503 F.2d 294 (6th Cir. 1974), 74-1135, Afro Am. Patrolmen's League v. Duck
|Docket Nº:||74-1135, 74-1136, 74-1266 and 74-1267.|
|Citation:||503 F.2d 294|
|Party Name:||Dec. P 9697 AFRO AMERICAN PATROLMENS LEAGUE et al., Plaintiffs, Fraternal Order of Police Lodge #40, Applicant for Intervention-Appellant, v. Robert DUCK, Police Chief of Toledo, et al., Defendants-Appellees. AFRO AMERICAN PATROLMENS LEAGUE et al., Plaintiffs, Toledo Police Patrolmen's Association, Applicant for Intervention-Appellant, v. Robert DU|
|Case Date:||September 26, 1974|
|Court:||United States Courts of Appeals, Court of Appeals for the Sixth Circuit|
Argued June 14, 1974.
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Gerald S. Lubitsky, Toledo, Ohio, for Fraternal Order of Police Lodge No. 40; Richard M. Neller, Toledo, Ohio, on brief.
George R. Royer, Toledo, Ohio, for applicant-intervenor on brief for Toledo Police Patrolmen's Ass'n.
John J. Burkhart, Chief Counsel, Toledo, Ohio, on brief for Robert Duck, and others.
Merritt W. Green, II, Toledo, Ohio, on brief for Afro-American Patrolmens League, and others.
Feinberg, Meyers, Schumacher & Schumacher, by Robert H. Schumacher, Minneapolis, Minn., for Minneapolis Police Federation of Minneapolis, Minn., for amicus curiae.
George R. Royer, Toledo, Ohio, for Ohio Union of Patrolmen's Ass'n and Toledo Police Patrolmen's Assoc., Inc.
Before McCREE, LIVELY and ENGEL, Circuit Judges.
LIVELY, Circuit Judge.
This civil rights action is concerned with requirements for promotion within the police department of Toledo, Ohio. The plaintiffs in the district court were two black patrolmen and an association open to all members of the Toledo safety forces, with a membership composed largely of black policemen. Both of the individual plaintiffs have taken examinations for promotion to sergeant in the Toledo Police Department on a number of occasions, and each has passed the examination several times. However, neither of the individual plaintiffs has been promoted to sergeant. The defendants are the chief of police, the city manager, the safety director, to members of the Toledo Civil Service Commission and its executive director. The complaint alleges violations of 42 U.S.C. 1981 and 1983 and 42 U.S.C. 2000d in addition to denial of constitutional rights guaranteed by the Thirteenth and Fourteenth Amendments.
Three separate groups sought to intervene in the action. The court denied intervention to the Fraternal Order of Police and the Toledo Police Patrolmen's Association, two groups which claimed to have a 'joint exclusive' right to represent Toledo patrolmen in bargaining with the City of matters concerning wages, conditions of employment, 'and otherwise.' This right of representation exists by virtue of a provision of the Toledo Municipal Code. The court granted intervention to 15 white patrolmen who had passed the most recent line sergeant examination and had been chosen for promotion from patrolman to sergeant prior to the dates this suit was filed.
Following several days of proof, the district court concluded that the plaintiffs had carried their burden of demonstrating that discriminatory elements were present in the practices followed by the Toledo Police Department in promoting to command positions and that it was necessary to eliminate the discriminatory features of the system in order to avoid the perpetuation of a racial imbalance which was found to exist. The court specifically found that (1) a rule requiring a patrolman to have five years service before becoming eligible to take the examination for sergeant and two years of service in each succeeding rank before becoming eligible for examination for the next higher rank, and (2) a rule which gave a 'bonus' for seniority, had a discriminatory effect upon promotion in the Toledo Police Force. The opinion of the district court is reported at 366 F.Supp. 1095.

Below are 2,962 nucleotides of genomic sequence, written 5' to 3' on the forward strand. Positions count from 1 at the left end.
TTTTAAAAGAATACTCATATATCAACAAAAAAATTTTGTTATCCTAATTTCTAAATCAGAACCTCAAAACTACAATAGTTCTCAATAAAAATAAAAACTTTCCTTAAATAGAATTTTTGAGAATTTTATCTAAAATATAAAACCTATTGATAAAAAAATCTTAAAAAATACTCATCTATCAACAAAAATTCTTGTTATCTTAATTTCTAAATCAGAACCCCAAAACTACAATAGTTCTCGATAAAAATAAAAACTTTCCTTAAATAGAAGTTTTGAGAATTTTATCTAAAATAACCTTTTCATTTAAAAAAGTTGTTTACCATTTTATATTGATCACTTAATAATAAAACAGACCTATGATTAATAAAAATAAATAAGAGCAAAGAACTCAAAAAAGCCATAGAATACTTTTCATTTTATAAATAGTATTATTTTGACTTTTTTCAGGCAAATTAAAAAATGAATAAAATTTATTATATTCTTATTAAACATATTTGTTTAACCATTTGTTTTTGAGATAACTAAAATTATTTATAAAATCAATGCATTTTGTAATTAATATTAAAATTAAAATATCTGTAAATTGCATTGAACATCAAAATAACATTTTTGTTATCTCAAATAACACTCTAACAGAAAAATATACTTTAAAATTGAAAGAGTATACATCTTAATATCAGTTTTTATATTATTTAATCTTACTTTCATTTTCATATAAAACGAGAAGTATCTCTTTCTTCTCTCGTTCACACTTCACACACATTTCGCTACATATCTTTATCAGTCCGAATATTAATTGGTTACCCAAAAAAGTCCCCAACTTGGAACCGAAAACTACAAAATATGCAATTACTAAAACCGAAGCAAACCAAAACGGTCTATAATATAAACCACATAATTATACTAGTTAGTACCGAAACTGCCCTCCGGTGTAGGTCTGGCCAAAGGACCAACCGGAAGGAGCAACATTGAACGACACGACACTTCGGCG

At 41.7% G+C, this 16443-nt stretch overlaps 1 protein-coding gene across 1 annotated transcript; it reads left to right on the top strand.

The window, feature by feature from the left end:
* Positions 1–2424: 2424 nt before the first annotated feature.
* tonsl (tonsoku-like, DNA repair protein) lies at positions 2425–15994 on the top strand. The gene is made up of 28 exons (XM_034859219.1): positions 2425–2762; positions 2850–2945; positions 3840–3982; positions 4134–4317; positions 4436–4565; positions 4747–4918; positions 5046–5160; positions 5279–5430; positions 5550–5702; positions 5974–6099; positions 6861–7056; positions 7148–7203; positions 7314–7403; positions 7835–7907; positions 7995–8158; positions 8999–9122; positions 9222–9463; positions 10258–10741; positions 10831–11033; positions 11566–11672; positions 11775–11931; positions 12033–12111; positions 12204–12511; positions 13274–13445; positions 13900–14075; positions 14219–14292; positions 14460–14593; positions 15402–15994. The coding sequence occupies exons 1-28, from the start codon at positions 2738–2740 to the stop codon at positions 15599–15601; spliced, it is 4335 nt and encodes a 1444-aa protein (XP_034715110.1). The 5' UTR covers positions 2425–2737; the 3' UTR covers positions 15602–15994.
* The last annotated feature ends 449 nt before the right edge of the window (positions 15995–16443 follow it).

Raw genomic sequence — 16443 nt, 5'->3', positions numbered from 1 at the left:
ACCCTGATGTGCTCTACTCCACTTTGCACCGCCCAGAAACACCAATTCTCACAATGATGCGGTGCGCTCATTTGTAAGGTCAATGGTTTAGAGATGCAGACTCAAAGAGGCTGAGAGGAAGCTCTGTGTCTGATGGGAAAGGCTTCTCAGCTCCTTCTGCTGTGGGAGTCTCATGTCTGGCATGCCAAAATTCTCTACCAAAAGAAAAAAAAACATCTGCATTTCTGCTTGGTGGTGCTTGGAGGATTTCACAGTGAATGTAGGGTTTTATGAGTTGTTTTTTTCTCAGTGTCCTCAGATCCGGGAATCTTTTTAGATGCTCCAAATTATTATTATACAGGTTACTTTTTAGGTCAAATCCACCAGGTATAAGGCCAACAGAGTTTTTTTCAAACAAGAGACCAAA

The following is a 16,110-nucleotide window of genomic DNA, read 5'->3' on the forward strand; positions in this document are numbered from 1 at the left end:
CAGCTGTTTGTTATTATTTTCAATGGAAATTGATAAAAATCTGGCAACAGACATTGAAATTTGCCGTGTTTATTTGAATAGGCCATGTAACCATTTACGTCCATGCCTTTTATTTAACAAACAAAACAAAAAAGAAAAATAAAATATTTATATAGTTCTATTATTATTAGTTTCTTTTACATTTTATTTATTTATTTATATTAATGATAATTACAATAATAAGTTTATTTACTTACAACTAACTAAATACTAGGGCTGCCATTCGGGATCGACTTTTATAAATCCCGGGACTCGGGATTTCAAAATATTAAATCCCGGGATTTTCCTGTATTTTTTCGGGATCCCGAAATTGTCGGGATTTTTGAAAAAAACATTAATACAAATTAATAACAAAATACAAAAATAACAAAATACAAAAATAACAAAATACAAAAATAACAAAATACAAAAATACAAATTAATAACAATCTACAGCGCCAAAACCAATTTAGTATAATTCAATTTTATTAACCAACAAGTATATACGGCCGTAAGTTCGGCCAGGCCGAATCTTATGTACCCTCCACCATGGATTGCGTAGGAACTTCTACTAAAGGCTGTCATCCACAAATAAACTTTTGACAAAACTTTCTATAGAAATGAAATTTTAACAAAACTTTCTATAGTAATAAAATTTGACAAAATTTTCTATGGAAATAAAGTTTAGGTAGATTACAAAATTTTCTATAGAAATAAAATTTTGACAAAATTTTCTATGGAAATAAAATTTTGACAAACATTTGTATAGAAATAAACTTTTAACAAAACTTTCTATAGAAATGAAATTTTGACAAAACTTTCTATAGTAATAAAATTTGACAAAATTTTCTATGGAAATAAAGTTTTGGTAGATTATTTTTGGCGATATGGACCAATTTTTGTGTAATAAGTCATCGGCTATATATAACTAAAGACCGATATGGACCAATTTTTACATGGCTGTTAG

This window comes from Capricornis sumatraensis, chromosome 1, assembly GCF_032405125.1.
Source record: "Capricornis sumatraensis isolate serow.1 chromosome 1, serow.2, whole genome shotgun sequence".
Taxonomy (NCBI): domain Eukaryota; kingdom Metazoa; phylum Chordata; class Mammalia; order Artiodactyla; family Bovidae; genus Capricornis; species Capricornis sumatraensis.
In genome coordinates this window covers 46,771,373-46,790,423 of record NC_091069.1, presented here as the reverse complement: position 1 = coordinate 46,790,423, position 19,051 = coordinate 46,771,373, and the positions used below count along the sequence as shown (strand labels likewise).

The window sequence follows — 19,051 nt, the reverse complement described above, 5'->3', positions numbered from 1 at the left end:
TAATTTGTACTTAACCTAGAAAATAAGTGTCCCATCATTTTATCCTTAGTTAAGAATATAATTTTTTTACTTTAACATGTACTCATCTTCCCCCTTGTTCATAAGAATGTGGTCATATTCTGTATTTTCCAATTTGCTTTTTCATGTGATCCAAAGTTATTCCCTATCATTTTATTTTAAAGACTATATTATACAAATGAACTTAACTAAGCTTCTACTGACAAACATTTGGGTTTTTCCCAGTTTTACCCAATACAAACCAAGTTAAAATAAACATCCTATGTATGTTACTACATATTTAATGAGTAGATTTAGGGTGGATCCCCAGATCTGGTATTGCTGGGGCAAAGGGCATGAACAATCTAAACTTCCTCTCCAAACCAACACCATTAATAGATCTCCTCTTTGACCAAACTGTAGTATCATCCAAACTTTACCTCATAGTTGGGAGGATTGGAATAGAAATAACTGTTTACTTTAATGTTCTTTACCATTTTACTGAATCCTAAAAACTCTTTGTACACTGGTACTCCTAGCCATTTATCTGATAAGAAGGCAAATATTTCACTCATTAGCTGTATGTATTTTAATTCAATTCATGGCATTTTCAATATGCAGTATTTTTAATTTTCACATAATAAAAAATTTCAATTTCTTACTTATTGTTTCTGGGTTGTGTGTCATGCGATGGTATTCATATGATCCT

The original defendants and the 15 intervening defendants have appealed, as have the two organizations which were
denied intervention. All appeals were heard by a single panel of the court on the same day and will be disposed of in this opinion.
The unsuccessful applicants for intervention maintain that as statutory bargaining agents for all patrolmen they were entitled to intervention as a matter of right under Rule 24(a), Fed.R.Civ.P., or in the alternative, should have been permitted to intervene under Rule 24(b). It is alleged that the district court order enjoining all promotions and appointments under existing practices will require the City of Toledo to breach its collective bargaining agreement with the representatives of the patrolmen. It is also contended that the Fraternal Order of Police should be permitted to assert the right of all the citizens of Toledo to have a high quality police department. We do not believe that either of the organizations established that it qualified for intervention as a matter of right under Rule 24(a). The rights of the patrolmen who are members of the Fraternal Order of Police and the Toledo Police Patrolmen's Association were adequately represented in this action by the existing parties and the 15 white patrolmen who were permitted to intervene. An applicant for intervention has the burden of showing that representation by existing parties is inadequate. Edmondson v. State of Nebraska ex rel. Meyer, 383 F.2d 123, 127 (8th Cir. 1967); 3B Moore's Federal Practice, para. 24.09-1(4). The provisions of the collective bargaining contract must give way to the constitutional requirement of equal protection, and the fact that these applicants have such agreements with the City of Toledo does not establish that they are...
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